As the night’s candle burned on a well-dressed Southern Gentleman who reminded me a lot of the Mark Twain look wandered over and serenaded everyone. His name, he told me, is Pard. A poet by trade, but not a bad singer/songwriter a cappella.
Todd and others also had a chance to talk to two women who appeared to have come along with Shawn3 (not fully substantiated, but it seemed to be the case.) They are another nomadic evangelical group who live out of an RV, come down from Syracuse, New York. The one in particular that Todd spoke too wore a blue and white outfit consisting of an extremely plain-and-simple skirt, blouse, and sweater affair, and they tried to talk about the belief-vs-model misunderstanding of science in the context of evolution.
By in large the discussion wound around through some difficulties of jargon, some gross misunderstandings of what rational thought is, what a model is vs. a belief, and other transference problems that are common with people who attempt to apply supernatural logic to observations of the natural world. At one point, as funny as it is, the young lady said that no scientist had said something in particular—so Todd called Ben, a friend who is an evolutionary biologist, and had him tell her.
Mostly this had to do with some jargon misunderstandings about the scientific use of the words “theory,” “law,” and “fact.” Especially in the context of the Theory/Fact/Law of Evolution. Although there is a certain appeal in the scientific community about the use of the jargon “law” to refer to observed facts and phenomena, generally people will say “fact” instead of “law” nowadays. All phenomena are split up into the facts of their evidence, the theories that explain them, and in some cases the laws that appear to govern their operation (which are actually phenomenological facts, just described in a way that gives them structure, e.g. the Speed of Light, Thermodynamics, Motion, etc.)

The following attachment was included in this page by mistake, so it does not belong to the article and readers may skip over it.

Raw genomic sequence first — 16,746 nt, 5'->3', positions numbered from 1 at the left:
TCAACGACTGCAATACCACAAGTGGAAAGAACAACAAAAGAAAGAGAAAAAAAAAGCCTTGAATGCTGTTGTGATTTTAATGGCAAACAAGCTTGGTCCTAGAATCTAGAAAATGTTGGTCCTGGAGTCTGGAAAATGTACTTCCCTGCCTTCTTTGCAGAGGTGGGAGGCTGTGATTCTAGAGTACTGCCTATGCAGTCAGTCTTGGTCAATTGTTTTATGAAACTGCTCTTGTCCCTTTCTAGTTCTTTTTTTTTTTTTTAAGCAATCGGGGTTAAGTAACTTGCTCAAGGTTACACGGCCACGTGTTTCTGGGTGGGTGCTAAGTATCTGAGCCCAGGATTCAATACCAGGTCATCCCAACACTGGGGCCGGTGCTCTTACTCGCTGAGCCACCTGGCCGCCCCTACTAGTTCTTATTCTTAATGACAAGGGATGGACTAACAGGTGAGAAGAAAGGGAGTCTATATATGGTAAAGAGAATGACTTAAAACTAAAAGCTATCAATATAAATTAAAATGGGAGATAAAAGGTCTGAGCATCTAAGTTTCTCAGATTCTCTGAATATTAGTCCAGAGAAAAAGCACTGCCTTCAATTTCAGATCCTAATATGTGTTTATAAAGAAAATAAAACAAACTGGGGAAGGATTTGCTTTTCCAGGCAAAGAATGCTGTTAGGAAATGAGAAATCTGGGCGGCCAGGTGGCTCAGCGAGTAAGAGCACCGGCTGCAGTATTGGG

This poses a problem to lay people because the lay meaning of “theory” really means “supposition” and sometimes it means the same thing as “hypothesis;” and “law” generally refers to government and civil law. As a result weird miscommunication and silly misunderstandings happen when people discuss these things and often the misunderstanding party simply goes away further confused or wrongly certain.
I am singularly amused that Ben got called.
More than one person approached me to ask if I knew Omar Call—a sometime visitor to Mill Ave who also involves himself in protesting the street preachers. One in particular wanted him to know that he had, “Inspired me to be more open about my atheism and I’m glad there are people out there like him.” And another—Keith, a Mick Jagger lookalike with a leather cap, and a black guitar—wanted to speak with him about his hallucinogenic revelations and walks with Jesus, to discuss the mysteries of religion with him as a believer and an atheist. By in large all the messages to Omar about the article have been positive.
Although, I say this wondering if people would actually approach someone on the street with a negative message and expect it to be delivered.